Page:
Wednesday , April 14 2021
Home / Real-World Economics Review / “Externalities”

“Externalities”

Summary:
From Duncan Austin and current issue of RWER The key issue is not that economics is not a valuable way of thinking – it clearly is – but rather that the discipline lost sight of its boundaries and unwittingly propagated an exaggerated sense of its scope. Ironically, it achieved this by fatefully downplaying the significance of one of its own discoveries made a century ago. Given the profound influence of economics within modern culture, this oversight cannot be dismissed as mere academic error, for it has potentially existential real-world consequences. In 1920, Arthur Pigou, a Cambridge economist, conceived the idea of externalities to describe how market transactions may create unintended harms or benefits for which no monetary compensation or reward occurs. Market exchanges

Topics:
Editor considers the following as important:

This could be interesting, too:

Dan Crawford writes Open thread April 9, 2019

Editor writes The “trickle down” assumption

Editor writes World map of COVID-19 deaths per capita by country

Editor writes China’s dash for technological leadership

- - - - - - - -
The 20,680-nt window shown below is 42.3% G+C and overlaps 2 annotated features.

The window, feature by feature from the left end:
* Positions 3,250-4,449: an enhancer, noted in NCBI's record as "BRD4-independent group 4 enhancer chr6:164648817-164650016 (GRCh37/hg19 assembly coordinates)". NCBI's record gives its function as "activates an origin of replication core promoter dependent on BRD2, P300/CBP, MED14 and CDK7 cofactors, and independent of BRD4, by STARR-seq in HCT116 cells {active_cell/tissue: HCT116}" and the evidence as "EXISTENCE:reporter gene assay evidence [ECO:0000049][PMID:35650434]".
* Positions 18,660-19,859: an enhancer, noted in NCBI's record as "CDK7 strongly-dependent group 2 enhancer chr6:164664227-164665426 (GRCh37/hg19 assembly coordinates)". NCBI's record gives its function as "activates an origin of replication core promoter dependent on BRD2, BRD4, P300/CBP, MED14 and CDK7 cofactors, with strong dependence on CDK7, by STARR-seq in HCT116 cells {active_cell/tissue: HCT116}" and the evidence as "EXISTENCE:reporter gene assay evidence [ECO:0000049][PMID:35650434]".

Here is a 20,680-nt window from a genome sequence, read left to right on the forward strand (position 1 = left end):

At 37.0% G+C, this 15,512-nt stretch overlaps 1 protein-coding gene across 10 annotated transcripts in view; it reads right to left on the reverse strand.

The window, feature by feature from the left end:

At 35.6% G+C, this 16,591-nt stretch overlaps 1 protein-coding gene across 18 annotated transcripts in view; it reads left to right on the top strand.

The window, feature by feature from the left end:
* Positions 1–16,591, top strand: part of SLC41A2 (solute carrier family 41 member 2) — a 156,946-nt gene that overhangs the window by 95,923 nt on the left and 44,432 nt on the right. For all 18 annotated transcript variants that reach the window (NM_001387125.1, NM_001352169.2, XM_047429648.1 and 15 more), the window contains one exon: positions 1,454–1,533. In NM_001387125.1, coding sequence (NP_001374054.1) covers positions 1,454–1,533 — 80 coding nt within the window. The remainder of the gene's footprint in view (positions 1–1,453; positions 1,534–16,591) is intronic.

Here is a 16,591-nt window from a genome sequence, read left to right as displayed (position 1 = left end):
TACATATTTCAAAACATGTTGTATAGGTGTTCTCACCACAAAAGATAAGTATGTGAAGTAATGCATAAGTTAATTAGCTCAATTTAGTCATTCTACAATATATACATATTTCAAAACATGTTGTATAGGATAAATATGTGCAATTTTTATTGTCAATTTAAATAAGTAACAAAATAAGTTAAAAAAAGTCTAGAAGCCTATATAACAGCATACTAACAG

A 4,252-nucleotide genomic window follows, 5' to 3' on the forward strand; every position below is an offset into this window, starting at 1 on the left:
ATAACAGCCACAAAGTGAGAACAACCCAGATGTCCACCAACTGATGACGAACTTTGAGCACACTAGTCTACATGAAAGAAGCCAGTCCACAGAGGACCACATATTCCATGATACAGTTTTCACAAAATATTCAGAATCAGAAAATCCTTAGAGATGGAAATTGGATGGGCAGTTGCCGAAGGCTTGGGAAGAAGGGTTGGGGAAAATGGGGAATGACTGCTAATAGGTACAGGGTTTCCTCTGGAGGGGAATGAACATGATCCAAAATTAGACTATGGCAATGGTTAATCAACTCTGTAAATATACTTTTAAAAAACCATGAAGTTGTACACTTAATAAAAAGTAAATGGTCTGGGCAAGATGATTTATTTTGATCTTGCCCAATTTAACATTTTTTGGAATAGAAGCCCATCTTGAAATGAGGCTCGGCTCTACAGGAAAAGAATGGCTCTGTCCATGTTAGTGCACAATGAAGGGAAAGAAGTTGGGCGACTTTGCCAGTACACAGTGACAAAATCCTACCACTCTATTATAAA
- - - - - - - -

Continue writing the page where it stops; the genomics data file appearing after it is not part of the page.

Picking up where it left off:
from Duncan Austin and current issue of RWER

The key issue is not that economics is not a valuable way of thinking – it clearly is – but rather that the discipline lost sight of its boundaries and unwittingly propagated an exaggerated sense of its scope. Ironically, it achieved this by fatefully downplaying the significance of one of its own discoveries made a century ago. Given the profound influence of economics within modern culture, this oversight cannot be dismissed as mere academic error, for it has potentially existential real-world consequences.

In 1920, Arthur Pigou, a Cambridge economist, conceived the idea of externalities to describe how market transactions may create unintended harms or benefits for which no monetary compensation or reward occurs. Market exchanges effectively generate ripple effects for human value that go beyond what is captured by the originating transaction. These ripple effects may be positive – I benefit, too, from you being vaccinated – or negative – think of pollution or congestion. However, there is an important asymmetry. Positive externalities take the form of “free goodies”, whereas certain negative externalities constitute systemic risks that may be catastrophic to “trip” or breach. While you generally cannot have too much of a positive externality – a “free good thing” – too much of certain unwanted harms may induce systemic failure.

Externalities exist because markets have an incomplete grasp of what humans value. Markets work off prices and not everything has – or can have – a price. As such, marketed values – or prices – exist amidst a broader “value field” of things that humans care about and which have an influence on our wellbeing.

Pigou’s proposition was an inconvenient truth for economics. It suggested that there are real limits to what conventional economics might say about matters of human value and, hence, to how far markets might serve human wellbeing. The inconvenience of his idea may be why Pigou is not better known – seemingly more tolerated, than celebrated.

http://www.paecon.net/PAEReview/issue95/Austin95.pdf

Leave a Reply

Your email address will not be published. Required fields are marked *